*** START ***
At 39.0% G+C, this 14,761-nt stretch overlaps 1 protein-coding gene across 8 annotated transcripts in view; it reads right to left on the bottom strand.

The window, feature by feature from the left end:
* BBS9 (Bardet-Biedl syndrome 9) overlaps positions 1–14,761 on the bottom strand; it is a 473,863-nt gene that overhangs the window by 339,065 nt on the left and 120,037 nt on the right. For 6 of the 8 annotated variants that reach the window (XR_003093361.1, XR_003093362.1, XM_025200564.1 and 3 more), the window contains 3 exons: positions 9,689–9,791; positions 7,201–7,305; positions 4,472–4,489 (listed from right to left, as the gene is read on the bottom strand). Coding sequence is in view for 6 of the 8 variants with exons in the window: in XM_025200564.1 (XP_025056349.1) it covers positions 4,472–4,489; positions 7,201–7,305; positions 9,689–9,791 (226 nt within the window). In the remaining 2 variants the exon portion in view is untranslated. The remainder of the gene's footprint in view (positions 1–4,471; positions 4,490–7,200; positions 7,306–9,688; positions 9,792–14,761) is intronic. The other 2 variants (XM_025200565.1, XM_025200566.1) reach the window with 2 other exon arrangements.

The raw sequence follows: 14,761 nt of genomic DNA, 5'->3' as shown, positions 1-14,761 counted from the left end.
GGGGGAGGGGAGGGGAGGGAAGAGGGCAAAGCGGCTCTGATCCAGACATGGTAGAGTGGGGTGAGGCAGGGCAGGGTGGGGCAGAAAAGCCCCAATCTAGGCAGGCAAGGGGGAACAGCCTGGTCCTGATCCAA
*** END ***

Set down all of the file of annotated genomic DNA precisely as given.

At 39.0% G+C, this 14,761-nt stretch overlaps 1 protein-coding gene across 8 annotated transcripts in view; it reads right to left on the bottom strand.

The window, feature by feature from the left end:
* BBS9 (Bardet-Biedl syndrome 9) overlaps positions 1–14,761 on the bottom strand; it is a 473,863-nt gene that overhangs the window by 339,065 nt on the left and 120,037 nt on the right. For 6 of the 8 annotated variants that reach the window (XR_003093361.1, XR_003093362.1, XM_025200564.1 and 3 more), the window contains 3 exons: positions 9,689–9,791; positions 7,201–7,305; positions 4,472–4,489 (listed from right to left, as the gene is read on the bottom strand). Coding sequence is in view for 6 of the 8 variants with exons in the window: in XM_025200564.1 (XP_025056349.1) it covers positions 4,472–4,489; positions 7,201–7,305; positions 9,689–9,791 (226 nt within the window). In the remaining 2 variants the exon portion in view is untranslated. The remainder of the gene's footprint in view (positions 1–4,471; positions 4,490–7,200; positions 7,306–9,688; positions 9,792–14,761) is intronic. The other 2 variants (XM_025200565.1, XM_025200566.1) reach the window with 2 other exon arrangements.

The raw sequence follows: 14,761 nt of genomic DNA, 5'->3' as shown, positions 1-14,761 counted from the left end.
GGGGGAGGGGAGGGGAGGGAAGAGGGCAAAGCGGCTCTGATCCAGACATGGTAGAGTGGGGTGAGGCAGGGCAGGGTGGGGCAGAAAAGCCCCAATCTAGGCAGGCAAGGGGGAACAGCCTGGTCCTGATCCAA